HomeNews & TopicsPatient CareThe power of people: Enhancing the patient experience

The power of people: Enhancing the patient experience

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As health care workers and leaders, it’s our job to provide expert, compassionate care to our patients. We go to school, get our credentials and apply these skills day in and day out. All with the purpose of helping the patient feel better, healthier and hopefully, ultimately, happier.

At Bruyere Continuing Care, one of Canada’s largest health care organizations, the art of enhancing the patient experience comes from many roles other than the direct care team (i.e. patient’s immediate nurses and doctors). The staff supporting hospital operations plays a vital role and have a positive impact on patient care experience.


Imagine for a second your husband of 20+ years. At the young age of just 53, he has begun counting his time on earth in weeks and days. He’s palliative, he’s tired and he wants to feel happy again. If only for an hour…

Now imagine a cool September day, where you want to do something special for your husband and his wide circle of family and friends. Why not have a concert right in the hospital?

Thanks to a quick collaboration between you, and support from corporate communications and Bruyere Foundation within hours a four piece band is filling the halls with joyful Celtic music. It is a powerful, emotional moment, one you will always remember.

This happened at Bruyere, you can watch what transpired next: Google: youtube + music to our ears + Bruyere.

You can see Bill – the man of the hour – tapping his toes to the music. Without a doubt, those tapping toes show an enhanced patient experience. Sadly, Bill lost his battle with cancer on 08/10/2014 at Bruyere’s Elisabeth Bruyere Hospital.


Bruyere Continuing Care has over 700 volunteers who are at the heart of our large, multi-site organization. One such volunteer, Yih Lerh Huang has transferred his expertise and life’s work in high tech to the patients at Bruyere’s Saint-Vincent Hospital.

Saint-Vincent Hospital is Ontario’s exclusive complex continuing care program. With 336 beds, this hospital fills an incredible need in the region’s health care system.

Patients in this program are managing challenging health care issues, many of lost the ability to communicate through traditional means. However, thanks to Yih Lerh Huang and the passionate team in the Augmentative and Alternative Communication department, the world has opened up in ways they had only dreamed.


Patient Molly can SKYPE with her sister in British Columbia thanks to a headband from the corner store and a Gyroscope. Watch Howard a former engineer who although, he is struck with ALS, he still has a sharp mind. Howard is able to read the news and listen to classical music simultaneously thanks to the Tobii Eye Tracker.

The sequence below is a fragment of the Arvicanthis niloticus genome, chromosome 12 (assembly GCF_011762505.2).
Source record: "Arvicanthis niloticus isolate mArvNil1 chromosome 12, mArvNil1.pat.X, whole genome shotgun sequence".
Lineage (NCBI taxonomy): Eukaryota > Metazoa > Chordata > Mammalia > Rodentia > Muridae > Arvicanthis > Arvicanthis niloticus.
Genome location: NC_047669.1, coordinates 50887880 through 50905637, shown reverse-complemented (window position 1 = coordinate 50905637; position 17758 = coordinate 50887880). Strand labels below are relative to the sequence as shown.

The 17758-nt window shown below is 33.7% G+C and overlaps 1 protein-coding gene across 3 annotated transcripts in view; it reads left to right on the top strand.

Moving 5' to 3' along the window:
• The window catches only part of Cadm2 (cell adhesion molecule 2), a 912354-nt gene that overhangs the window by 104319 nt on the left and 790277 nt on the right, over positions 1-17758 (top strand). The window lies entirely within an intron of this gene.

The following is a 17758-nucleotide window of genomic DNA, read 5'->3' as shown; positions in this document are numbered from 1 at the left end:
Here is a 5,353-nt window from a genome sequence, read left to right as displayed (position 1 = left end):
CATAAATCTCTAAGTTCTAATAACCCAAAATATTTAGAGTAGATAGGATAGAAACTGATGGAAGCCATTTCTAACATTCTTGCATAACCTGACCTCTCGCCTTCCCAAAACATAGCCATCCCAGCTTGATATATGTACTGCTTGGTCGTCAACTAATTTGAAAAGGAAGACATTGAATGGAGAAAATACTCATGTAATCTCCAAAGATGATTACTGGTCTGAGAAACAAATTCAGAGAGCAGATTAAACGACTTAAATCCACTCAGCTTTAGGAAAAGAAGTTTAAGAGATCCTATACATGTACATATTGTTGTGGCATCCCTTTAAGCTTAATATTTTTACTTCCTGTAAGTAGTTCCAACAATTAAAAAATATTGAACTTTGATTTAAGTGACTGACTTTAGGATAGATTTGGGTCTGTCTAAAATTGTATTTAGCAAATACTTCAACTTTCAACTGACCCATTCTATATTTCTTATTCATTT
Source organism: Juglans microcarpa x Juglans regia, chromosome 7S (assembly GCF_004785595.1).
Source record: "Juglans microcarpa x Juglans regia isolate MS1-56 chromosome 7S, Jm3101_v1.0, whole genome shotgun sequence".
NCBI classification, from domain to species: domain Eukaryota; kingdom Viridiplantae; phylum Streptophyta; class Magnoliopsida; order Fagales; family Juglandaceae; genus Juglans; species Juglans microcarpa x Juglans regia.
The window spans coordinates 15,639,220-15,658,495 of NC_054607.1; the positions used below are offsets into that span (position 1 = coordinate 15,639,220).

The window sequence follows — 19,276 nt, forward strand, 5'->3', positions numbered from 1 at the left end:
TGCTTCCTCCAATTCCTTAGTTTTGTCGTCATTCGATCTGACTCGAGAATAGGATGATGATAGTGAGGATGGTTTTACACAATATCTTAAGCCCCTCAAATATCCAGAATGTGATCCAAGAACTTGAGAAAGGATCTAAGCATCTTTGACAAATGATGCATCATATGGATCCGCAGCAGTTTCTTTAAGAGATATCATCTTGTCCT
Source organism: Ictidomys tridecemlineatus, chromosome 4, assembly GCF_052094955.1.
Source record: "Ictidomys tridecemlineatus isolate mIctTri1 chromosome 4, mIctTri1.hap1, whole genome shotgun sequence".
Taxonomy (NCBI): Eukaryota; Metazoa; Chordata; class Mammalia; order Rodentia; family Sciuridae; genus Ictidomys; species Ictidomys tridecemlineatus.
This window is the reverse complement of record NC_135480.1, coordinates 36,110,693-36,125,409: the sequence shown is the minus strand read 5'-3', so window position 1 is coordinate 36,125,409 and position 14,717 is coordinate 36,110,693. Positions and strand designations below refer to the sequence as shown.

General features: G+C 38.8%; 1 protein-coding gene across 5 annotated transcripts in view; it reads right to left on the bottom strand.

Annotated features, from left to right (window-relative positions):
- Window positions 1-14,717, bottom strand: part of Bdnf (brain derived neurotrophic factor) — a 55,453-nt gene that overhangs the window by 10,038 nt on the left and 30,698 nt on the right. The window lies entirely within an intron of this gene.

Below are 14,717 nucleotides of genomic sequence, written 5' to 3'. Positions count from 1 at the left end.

Google: YouTube + engineering at Bruyere

Yih Lerh doesn’t get paid and rarely leaves before 5 p.m. most days – but he knows he is enhancing the patient experience.

HELPING PATIENTS NAVIGATE THE SYSTEM Navigating the health care system is stressful for the patient, the family and the caregiver.

At Bruyere, there was a gentleman whose mom had done a health care tour of Ottawa due to her debilitating turned terminal illness. He was tired and run down from the hand-over-fist money exchange and constant search for information.

The entire family was in a state of shock over the money being paid to various social services in order to keep both his life and that of his mom’s afloat for the last six months.

It was one comment, likely mentioned a dozen times a week at Bruyere’s Accounts Payable department, as part of the admission script that changed everything. As the son went through the admission paper work process he had done so many times before, the employee gently smiled and said, “Sir, please don’t worry, you’ll never receive a bill from us.’


Finally, there’s Ruth – an accomplished portrait photographer – who has been walking her lab Diesel past patients sitting outside one of Bruyere’s five sites for 20+ years and has been so intrigued about this community of people young and old.

Ruth contacted Bruyere offering to capture as many of the 336 patients interested in telling their story through photography. The patients who are participating say they are “flattered,” and “honoured,” that someone in the community has taking a special interest in them.



As health care leaders, we keep an eye on process and policy. For example, some health care organizations are considering removing visiting hours entirely – because it’s the comfort of the loved ones visiting which enhances the patient’s experience.  At Bruyere Continuing Care we are astutely aware of the most important ‘p’ to consider – people. Regardless of what role you play either inside the hospital or as member of the community, we can all enhance the patient experience,

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